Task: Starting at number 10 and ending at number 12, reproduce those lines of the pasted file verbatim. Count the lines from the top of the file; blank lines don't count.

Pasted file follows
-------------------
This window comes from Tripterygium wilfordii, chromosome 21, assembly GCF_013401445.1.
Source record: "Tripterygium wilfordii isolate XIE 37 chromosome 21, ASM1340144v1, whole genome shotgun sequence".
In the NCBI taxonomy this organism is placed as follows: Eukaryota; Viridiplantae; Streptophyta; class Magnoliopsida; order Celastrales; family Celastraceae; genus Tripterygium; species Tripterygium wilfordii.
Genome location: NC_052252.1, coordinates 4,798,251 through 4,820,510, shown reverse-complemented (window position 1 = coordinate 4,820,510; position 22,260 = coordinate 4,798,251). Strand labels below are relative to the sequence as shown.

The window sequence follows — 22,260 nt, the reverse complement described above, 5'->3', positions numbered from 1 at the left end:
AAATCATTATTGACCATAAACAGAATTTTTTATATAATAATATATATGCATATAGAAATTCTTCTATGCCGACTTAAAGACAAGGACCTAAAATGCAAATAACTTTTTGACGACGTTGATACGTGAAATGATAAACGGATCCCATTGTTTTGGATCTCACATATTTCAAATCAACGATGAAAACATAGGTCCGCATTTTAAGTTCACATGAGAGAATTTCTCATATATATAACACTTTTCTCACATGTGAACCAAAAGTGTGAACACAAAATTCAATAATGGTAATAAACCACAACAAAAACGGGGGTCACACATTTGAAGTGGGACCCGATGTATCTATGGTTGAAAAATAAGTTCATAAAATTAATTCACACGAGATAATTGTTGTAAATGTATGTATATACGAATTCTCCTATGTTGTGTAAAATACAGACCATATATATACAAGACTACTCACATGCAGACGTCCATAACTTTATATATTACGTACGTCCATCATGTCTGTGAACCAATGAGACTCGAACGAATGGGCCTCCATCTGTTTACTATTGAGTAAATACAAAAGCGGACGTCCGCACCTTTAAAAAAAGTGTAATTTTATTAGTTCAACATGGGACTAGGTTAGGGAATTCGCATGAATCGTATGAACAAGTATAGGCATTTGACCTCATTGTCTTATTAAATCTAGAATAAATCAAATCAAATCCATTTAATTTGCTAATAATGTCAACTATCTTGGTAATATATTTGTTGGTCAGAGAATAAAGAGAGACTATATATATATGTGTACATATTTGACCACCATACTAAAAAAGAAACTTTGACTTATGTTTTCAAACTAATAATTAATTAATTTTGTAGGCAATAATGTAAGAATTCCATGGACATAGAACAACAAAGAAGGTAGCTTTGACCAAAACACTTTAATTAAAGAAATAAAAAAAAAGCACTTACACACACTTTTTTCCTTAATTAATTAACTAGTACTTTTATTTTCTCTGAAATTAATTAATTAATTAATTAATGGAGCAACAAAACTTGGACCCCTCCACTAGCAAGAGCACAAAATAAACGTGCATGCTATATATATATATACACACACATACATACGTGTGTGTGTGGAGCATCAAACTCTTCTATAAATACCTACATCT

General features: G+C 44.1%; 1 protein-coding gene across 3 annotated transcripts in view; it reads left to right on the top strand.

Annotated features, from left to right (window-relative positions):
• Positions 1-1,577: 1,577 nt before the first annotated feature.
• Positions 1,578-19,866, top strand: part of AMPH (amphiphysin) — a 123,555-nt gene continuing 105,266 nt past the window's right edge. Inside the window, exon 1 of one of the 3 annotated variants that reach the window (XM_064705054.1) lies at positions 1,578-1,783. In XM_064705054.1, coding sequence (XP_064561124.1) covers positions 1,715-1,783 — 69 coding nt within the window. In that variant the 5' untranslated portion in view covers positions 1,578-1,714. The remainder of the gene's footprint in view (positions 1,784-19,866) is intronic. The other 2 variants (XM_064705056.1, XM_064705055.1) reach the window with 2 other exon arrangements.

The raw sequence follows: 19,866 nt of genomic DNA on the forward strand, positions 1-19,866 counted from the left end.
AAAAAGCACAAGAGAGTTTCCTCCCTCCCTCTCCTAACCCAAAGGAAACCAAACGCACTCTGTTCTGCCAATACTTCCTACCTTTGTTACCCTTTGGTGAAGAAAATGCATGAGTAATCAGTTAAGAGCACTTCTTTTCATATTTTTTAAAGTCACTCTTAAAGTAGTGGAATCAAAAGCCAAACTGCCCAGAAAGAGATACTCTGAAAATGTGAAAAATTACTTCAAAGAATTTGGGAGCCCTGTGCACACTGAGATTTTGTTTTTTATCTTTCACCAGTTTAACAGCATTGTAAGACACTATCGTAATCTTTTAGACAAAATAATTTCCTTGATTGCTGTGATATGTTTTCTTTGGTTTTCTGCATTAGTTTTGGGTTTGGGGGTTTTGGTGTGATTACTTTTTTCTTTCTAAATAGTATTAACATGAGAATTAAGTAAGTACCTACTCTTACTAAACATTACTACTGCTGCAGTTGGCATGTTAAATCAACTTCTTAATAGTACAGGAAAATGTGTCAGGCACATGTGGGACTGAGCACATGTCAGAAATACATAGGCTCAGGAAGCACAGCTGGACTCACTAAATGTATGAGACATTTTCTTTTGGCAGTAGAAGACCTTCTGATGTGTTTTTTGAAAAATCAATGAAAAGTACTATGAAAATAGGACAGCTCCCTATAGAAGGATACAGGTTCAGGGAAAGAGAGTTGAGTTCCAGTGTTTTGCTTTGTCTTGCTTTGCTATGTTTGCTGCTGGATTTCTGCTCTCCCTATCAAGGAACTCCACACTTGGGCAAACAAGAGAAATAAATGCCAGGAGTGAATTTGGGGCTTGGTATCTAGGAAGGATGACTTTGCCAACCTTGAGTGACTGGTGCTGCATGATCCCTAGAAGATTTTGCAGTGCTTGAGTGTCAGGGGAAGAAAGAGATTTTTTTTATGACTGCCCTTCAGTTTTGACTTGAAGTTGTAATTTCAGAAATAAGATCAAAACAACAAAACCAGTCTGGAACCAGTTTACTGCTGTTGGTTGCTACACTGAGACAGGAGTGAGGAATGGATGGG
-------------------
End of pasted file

• Positions 1,578-19,866, top strand: part of AMPH (amphiphysin) — a 123,555-nt gene continuing 105,266 nt past the window's right edge. Inside the window, exon 1 of one of the 3 annotated variants that reach the window (XM_064705054.1) lies at positions 1,578-1,783. In XM_064705054.1, coding sequence (XP_064561124.1) covers positions 1,715-1,783 — 69 coding nt within the window. In that variant the 5' untranslated portion in view covers positions 1,578-1,714. The remainder of the gene's footprint in view (positions 1,784-19,866) is intronic. The other 2 variants (XM_064705056.1, XM_064705055.1) reach the window with 2 other exon arrangements.

The raw sequence follows: 19,866 nt of genomic DNA on the forward strand, positions 1-19,866 counted from the left end.
AAAAAGCACAAGAGAGTTTCCTCCCTCCCTCTCCTAACCCAAAGGAAACCAAACGCACTCTGTTCTGCCAATACTTCCTACCTTTGTTACCCTTTGGTGAAGAAAATGCATGAGTAATCAGTTAAGAGCACTTCTTTTCATATTTTTTAAAGTCACTCTTAAAGTAGTGGAATCAAAAGCCAAACTGCCCAGAAAGAGATACTCTGAAAATGTGAAAAATTACTTCAAAGAATTTGGGAGCCCTGTGCACACTGAGATTTTGTTTTTTATCTTTCACCAGTTTAACAGCATTGTAAGACACTATCGTAATCTTTTAGACAAAATAATTTCCTTGATTGCTGTGATATGTTTTCTTTGGTTTTCTGCATTAGTTTTGGGTTTGGGGGTTTTGGTGTGATTACTTTTTTCTTTCTAAATAGTATTAACATGAGAATTAAGTAAGTACCTACTCTTACTAAACATTACTACTGCTGCAGTTGGCATGTTAAATCAACTTCTTAATAGTACAGGAAAATGTGTCAGGCACATGTGGGACTGAGCACATGTCAGAAATACATAGGCTCAGGAAGCACAGCTGGACTCACTAAATGTATGAGACATTTTCTTTTGGCAGTAGAAGACCTTCTGATGTGTTTTTTGAAAAATCAATGAAAAGTACTATGAAAATAGGACAGCTCCCTATAGAAGGATACAGGTTCAGGGAAAGAGAGTTGAGTTCCAGTGTTTTGCTTTGTCTTGCTTTGCTATGTTTGCTGCTGGATTTCTGCTCTCCCTATCAAGGAACTCCACACTTGGGCAAACAAGAGAAATAAATGCCAGGAGTGAATTTGGGGCTTGGTATCTAGGAAGGATGACTTTGCCAACCTTGAGTGACTGGTGCTGCATGATCCCTAGAAGATTTTGCAGTGCTTGAGTGTCAGGGGAAGAAAGAGATTTTTTTTATGACTGCCCTTCAGTTTTGACTTGAAGTTGTAATTTCAGAAATAAGATCAAAACAACAAAACCAGTCTGGAACCAGTTTACTGCTGTTGGTTGCTACACTGAGACAGGAGTGAGGAATGGATGGG